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Old 10-01-2013, 12:18 PM   #5
apredeus
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Quote:
Originally Posted by leaskimo View Post
I am having problems with the broad mark H3K27me3, my biological replicates and identifying differential enrichment between treatment groups
In my opinion, histone marks like H3K27me3, H3K36me3 are just too broad for MACS2 to effectively capture.

I have tried many (about 10) different peak callers, and I think SICER really stands out (in a good way) in how it performs. It seems to effectively capture both small and large gaps in signal, and unifies peaks where they need to be unified. So far it's by far the best broad peak caller I've tried.
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Old 10-07-2013, 08:42 PM   #6
gene_x
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Quote:
Originally Posted by apredeus View Post
In my opinion, histone marks like H3K27me3, H3K36me3 are just too broad for MACS2 to effectively capture.

I have tried many (about 10) different peak callers, and I think SICER really stands out (in a good way) in how it performs. It seems to effectively capture both small and large gaps in signal, and unifies peaks where they need to be unified. So far it's by far the best broad peak caller I've tried.
What are these different peak callers you have tried? What's the metrics you used to evaluate their performances?
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Old 10-07-2013, 09:06 PM   #7
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I've tried MACS, MACS2, SICER, SISSR, Rseg, BroadPeak, HotSpot, and I really can't remember what else. I've also experimented with settings on those peak callers quite a bit, especially on MACS2, SICER and Rseg.

As for the metrics, I've discovered that simple visual inspection of TDF files of Chip-Seq, Input, and BED file of the called peaks makes it very obvious. I'll try to look for screenshots I've made but I'm not sure I'll be able to find them.

At any rate, if anyone has an opinion different from mine, I'd love to hear it.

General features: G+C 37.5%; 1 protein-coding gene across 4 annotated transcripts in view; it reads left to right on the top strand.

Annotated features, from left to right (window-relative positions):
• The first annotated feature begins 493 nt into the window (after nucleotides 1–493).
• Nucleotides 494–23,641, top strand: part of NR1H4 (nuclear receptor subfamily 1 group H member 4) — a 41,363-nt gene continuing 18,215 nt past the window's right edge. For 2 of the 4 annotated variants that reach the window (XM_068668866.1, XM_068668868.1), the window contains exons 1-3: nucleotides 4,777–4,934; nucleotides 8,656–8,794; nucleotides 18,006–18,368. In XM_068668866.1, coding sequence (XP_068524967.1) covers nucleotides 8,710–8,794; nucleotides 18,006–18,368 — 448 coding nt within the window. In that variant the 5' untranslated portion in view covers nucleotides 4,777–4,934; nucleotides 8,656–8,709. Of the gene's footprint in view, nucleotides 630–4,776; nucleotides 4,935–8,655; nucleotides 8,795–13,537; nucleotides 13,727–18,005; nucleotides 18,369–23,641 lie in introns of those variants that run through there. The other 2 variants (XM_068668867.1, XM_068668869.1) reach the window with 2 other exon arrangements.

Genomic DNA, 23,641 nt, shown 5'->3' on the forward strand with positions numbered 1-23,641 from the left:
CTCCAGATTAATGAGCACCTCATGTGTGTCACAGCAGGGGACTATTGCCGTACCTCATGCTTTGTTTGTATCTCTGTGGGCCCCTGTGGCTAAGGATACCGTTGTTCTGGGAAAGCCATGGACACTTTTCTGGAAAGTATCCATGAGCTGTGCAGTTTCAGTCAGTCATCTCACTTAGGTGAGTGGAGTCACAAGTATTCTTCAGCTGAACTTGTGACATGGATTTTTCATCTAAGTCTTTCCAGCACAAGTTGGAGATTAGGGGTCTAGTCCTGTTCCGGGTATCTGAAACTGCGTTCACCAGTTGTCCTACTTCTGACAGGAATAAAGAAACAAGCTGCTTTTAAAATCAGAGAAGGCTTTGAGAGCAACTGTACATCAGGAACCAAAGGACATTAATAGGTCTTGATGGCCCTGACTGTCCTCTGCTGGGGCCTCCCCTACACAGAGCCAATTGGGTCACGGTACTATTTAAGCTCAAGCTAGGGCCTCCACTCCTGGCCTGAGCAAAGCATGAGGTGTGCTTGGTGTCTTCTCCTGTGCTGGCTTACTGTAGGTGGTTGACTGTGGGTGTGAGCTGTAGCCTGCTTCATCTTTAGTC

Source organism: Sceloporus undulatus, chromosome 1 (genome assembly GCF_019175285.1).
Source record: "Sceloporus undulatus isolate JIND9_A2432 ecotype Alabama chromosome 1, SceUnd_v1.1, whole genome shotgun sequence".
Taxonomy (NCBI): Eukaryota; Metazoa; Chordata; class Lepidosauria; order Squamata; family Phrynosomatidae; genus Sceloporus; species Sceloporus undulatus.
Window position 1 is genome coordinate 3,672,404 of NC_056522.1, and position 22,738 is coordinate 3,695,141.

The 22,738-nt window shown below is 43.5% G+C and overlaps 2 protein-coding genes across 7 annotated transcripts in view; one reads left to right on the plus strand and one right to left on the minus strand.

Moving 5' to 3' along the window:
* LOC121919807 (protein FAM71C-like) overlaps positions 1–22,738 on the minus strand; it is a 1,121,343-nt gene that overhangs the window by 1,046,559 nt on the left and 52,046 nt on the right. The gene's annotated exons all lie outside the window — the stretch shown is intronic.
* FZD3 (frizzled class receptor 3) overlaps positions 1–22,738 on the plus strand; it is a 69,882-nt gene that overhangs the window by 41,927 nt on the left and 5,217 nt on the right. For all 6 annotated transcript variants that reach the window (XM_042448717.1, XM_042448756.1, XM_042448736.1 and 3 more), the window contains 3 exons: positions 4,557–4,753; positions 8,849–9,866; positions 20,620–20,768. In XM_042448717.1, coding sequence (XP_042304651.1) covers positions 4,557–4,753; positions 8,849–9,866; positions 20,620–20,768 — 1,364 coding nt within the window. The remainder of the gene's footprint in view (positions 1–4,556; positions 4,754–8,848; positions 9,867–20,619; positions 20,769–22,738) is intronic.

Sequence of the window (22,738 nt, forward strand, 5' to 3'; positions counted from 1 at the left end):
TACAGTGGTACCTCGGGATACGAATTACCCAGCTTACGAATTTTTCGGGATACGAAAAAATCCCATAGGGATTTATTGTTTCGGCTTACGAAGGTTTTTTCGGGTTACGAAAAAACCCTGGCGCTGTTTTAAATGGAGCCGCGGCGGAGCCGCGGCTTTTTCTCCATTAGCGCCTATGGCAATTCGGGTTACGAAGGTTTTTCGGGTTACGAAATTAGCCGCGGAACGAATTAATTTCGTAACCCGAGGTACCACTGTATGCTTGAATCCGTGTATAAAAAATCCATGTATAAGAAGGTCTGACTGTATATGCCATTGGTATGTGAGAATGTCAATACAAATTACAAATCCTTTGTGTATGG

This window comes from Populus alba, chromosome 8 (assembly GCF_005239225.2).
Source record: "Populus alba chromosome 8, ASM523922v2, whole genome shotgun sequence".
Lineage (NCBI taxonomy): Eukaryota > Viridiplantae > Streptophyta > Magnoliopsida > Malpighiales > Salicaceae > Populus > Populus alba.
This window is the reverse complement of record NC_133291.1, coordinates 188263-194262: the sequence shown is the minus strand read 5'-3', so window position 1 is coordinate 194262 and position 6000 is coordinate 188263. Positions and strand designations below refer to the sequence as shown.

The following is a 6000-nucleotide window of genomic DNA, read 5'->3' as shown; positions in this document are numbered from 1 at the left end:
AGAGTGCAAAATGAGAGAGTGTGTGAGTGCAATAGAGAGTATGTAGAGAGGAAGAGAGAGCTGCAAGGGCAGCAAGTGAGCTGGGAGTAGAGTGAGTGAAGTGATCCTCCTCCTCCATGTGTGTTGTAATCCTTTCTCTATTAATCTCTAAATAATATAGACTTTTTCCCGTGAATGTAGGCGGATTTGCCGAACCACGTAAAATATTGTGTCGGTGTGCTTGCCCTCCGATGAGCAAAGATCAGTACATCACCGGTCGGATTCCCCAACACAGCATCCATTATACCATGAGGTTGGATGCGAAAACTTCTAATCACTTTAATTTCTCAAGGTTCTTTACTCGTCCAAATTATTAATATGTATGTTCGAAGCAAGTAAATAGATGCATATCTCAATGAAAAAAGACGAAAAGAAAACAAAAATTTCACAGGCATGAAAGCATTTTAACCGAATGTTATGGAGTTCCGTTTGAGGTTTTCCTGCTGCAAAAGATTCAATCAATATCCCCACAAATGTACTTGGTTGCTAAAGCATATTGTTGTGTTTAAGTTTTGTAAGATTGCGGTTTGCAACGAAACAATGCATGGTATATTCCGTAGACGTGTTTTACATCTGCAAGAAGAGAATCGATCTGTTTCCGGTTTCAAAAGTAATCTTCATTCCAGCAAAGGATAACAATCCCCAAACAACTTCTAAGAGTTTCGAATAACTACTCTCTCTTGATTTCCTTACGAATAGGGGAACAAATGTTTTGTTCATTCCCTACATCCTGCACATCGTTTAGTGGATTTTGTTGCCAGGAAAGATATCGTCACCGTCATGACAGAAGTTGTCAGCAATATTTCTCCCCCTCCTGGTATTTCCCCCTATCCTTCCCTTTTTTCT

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Old 10-08-2013, 06:58 AM   #8
harryzs
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Just a reminder, if you can wait for two months, you will know how people (Anshul) from ENCODE do with broad peaks stably.

https://groups.google.com/forum/#!to...nt/yG8M8Sx_eTM
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Old 10-08-2013, 08:42 AM   #9
Wallysb01
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I second SICER for histone marks. MACS2 is the right pick for transcription factor ChIP. The wigCorrelation is still concerning though.

One thing you might be sure to check is your input read distribution for both W1 and W2. It kinda looks like one of those replicates just may not have worked at all, as you would expect a near 0 correlation with any successful ChIP-seq compared to basically nothing.

Also, correlation between different treatments could be caused by input bias or sequencing bias. So, if you had a poor batch of crosslinking or maybe library prep wasn't so good, and certain groups all went through those steps together, that may explain W2 being more highly related to Q2, Q3 and A1.

So you might group your samples by date processed through the various steps and see if that explains anything?
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Old 10-08-2013, 10:42 AM   #10
apredeus
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Quote:
Originally Posted by harryzs View Post
Just a reminder, if you can wait for two months, you will know how people (Anshul) from ENCODE do with broad peaks stably.